Cruise Control

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As a long distance touring machine, the ST1100 holds it own very well. However, to make several hours a day in the saddle just a bit more comfortable, as well as to help guard against speed creeping up due unbridled exuberance, an electronic cruise control is a popular add-on (farkle). I had this on my wish list for some time and finally got around to installing one.

Here are some details of how I installed mine.


Throttle Interface:

One of the trickiest things about this installation is interfacing the throttle with the cruise control cable. Since it's a "universal kit" and not even really intended for motorcycle use, the potential is endless. Never the less, after careful study of several other published accounts of installing this same cruise control I ended up with my own novel, and I think simple but very effective approach.

The throttle "arm" is the kit supplied item, cut shorter from the top end. It is attached to the bell crank by drilling a small hole into the end of the brass carb shaft (brass is soft so very easy to drill, I used a dremel with a tiny bit) and then used a self tapping screw to secure. The nut you see is nothing more than a spacer to accommodate the screw length. Note that this needn't be overly tight because the actual strain of work it taken up by the little notched part that fits ever so nicely into the "dimple" on the sheave of the factory bell crank. The screw is really just holding it flush to the part. I even toyed with JB welding it on but wanted to be able to remove if necessary.

The servo cable is mounted using the kit pieces plus a short piece of bar stock (leftover axle from a defunct gas grill with wheels). The lower part of the bar stock is clamped to the throttle cable with the screw-band clamp, and the upper end serves as the anchor for the servo cable end, with the kit supplied clamp. This give me total control over the angle of the pull and the distance from the bell crank (number of beads). And I only drilled 1 hole in the bike!


Servo Unit:

Again relying on other published reports of installs, I wasn't entirely happy with the locations I was seeing in use. Some were too exposed to weather, others too exposed to engine heat. I ended up mounting mine inside the cockpit fairing, against the cowl stay. Although this did make accessibility to switch settings requires  cowling removal, I chose it because -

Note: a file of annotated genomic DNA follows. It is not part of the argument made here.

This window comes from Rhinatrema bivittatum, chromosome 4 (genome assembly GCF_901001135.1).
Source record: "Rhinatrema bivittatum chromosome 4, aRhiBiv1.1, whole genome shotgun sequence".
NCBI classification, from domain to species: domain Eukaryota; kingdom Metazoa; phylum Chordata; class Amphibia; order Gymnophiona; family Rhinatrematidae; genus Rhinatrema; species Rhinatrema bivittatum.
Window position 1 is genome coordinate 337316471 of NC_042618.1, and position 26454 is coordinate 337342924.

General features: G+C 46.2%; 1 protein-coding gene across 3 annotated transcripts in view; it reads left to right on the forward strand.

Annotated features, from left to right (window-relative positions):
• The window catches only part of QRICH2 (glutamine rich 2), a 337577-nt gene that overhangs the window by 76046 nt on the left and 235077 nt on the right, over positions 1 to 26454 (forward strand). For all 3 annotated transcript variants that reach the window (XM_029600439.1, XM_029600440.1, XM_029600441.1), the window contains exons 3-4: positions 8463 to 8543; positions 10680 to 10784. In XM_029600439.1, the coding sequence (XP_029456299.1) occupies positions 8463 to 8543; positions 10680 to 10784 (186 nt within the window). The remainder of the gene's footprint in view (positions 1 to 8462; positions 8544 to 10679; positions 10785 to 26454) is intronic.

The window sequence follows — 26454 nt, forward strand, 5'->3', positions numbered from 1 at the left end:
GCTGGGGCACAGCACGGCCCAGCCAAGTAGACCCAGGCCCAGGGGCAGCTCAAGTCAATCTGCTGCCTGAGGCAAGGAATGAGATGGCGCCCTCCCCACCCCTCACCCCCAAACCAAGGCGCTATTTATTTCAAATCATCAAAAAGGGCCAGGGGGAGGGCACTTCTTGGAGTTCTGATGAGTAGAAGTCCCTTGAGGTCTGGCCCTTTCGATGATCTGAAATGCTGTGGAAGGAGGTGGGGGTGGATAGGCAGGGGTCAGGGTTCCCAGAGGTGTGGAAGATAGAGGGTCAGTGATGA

1. I expected that if I ever needed to change settings, it would only be once or twice over the life of the install.
  2. This location was well away from engine heat sources.
  3. Is reasonably well protected from weather (rain).
  4. The servo throttle cable reaches the  throttle interface with no sharp bends. (routes across the back of the instrument panel, then a wide loop bend back along the factory wiring harness and under the faux tank cover)

I used NO hardware to secure the servo. It is secured entirely with two tywraps, cris-crossed over the pointed nose of the servo with the upper flat half of the unit snugged up against the frame stay. You can see one of the ty-wraps in the picture.

Vacuum Canister:

I originally went with other advice and tried to operate with out a vacuum canister, but I found that I could not hold steady speed up any sort of incline so I added a home made one a few weeks later.

I used standard PVC pipe, with two end caps. I drilled and tapped two holes for the two hose barbs, though had I heard it before then or figured it out on my own, I'd have only used one with a "T". You can see the barbs, hoses and even the check valve in this picture. One tywrap secures the canister to the wiring harness across the back of the instrument panel.

I tapped into the #1 carb for my vacuum supply.

User Control panel:

Last item of concern was the cruise control switch panel. Since it is made for use INSIDE a car (thus not exposed to weather) I took some extra care to ensure it would be safe from rain intrusion, yet still easy and convenient to use. First, I made up a metal mounting plate and cut a hole in it to handle the wires coming out the back of the switch assy. Then I mounted the switch to the plate using the supplied double-sided tape. Then, I mounted that whole assy to my already existing J&M CB/Intercom mount on the left handlebar. It is very easy thumb operation to control the unit. Lastly, I used a thick (durable- maybe 3-4 mils) piece of plastic  and wrapped the switch assembly, securing that with a tywrap.

Also, if you look close at this picture you can see the plastic armor wrapped wire harness which is the cruise control wiring and just to the left a bit you can see the servo throttle cable wending it's way back under the left fairing pocket.


 Other notes:

I set up using the tach wire to sense engine RPM. No magnets on the wheels.

I went with other's recommendations regarding setting the DIP switches, but later found I needed to make one adjustment. I changed the configuration from "high-power engine, light vehicle" to "normal". I felt with the high power setting the control was slow to engage and slow to adjust speed. I like the feeling that comes from the gentle "kick" when I engage the control and I only get that when using the "normal" setting. Now it engages such I know it is on and holds speed to +/- 1 MPH, even up hills.

I have put 20K on the bike since install and I use the cruise a lot. I LOVE it!